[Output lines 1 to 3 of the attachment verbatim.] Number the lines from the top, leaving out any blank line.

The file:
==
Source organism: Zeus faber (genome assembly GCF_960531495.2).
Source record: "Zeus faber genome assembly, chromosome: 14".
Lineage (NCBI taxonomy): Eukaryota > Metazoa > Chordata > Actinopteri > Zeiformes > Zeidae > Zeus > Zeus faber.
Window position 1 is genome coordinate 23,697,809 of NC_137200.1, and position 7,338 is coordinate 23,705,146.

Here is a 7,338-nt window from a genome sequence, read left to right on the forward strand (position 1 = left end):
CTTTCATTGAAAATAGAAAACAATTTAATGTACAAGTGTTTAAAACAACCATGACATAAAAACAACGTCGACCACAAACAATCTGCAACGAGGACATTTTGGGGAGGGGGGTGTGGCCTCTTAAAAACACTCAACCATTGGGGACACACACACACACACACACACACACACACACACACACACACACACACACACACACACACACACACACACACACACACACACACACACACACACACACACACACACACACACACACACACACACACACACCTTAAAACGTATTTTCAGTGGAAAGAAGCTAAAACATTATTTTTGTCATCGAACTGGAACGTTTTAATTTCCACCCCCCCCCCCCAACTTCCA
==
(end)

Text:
Source organism: Zeus faber (genome assembly GCF_960531495.2).
Source record: "Zeus faber genome assembly, chromosome: 14".
Lineage (NCBI taxonomy): Eukaryota > Metazoa > Chordata > Actinopteri > Zeiformes > Zeidae > Zeus > Zeus faber.